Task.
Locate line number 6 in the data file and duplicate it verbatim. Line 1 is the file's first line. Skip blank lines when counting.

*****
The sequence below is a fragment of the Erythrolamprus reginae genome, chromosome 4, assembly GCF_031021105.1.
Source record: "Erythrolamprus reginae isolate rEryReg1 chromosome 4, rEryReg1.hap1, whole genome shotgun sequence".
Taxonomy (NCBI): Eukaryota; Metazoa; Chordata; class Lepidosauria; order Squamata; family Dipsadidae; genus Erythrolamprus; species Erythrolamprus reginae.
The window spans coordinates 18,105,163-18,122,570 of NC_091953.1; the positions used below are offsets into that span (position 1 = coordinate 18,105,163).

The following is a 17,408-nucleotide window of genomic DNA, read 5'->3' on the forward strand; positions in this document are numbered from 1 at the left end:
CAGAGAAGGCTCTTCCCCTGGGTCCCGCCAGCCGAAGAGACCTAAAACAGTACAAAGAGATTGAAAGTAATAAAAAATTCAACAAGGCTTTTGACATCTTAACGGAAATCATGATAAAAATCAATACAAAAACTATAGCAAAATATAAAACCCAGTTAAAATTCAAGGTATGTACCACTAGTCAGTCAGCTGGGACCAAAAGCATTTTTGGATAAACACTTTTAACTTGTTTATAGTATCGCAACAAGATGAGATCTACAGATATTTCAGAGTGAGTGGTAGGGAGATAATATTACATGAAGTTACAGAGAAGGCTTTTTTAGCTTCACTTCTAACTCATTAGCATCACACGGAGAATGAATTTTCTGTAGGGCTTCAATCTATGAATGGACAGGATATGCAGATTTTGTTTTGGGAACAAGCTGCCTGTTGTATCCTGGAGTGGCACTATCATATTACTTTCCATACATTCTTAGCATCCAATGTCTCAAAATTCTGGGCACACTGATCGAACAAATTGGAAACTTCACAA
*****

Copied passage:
CAGAGAAGGCTCTTCCCCTGGGTCCCGCCAGCCGAAGAGACCTAAAACAGTACAAAGAGATTGAAAGTAATAAAAAATTCAACAAGGCTTTTGACATCTTAACGGAAATCATGATAAAAATCAATACAAAAACTATAGCAAAATATAAAACCCAGTTAAAATTCAAGGTATGTACCACTAGTCAGTCAGCTGGGACCAAAAGCATTTTTGGATAAACACTTTTAACTTGTTTATAGTATCGCAACAAGATGAGATCTACAGATATTTCAGAGTGAGTGGTAGGGAGATAATATTACATGAAGTTACAGAGAAGGCTTTTTTAGCTTCACTTCTAACTCATTAGCATCACACGGAGAATGAATTTTCTGTAGGGCTTCAATCTATGAATGGACAGGATATGCAGATTTTGTTTTGGGAACAAGCTGCCTGTTGTATCCTGGAGTGGCACTATCATATTACTTTCCATACATTCTTAGCATCCAATGTCTCAAAATTCTGGGCACACTGATCGAACAAATTGGAAACTTCACAA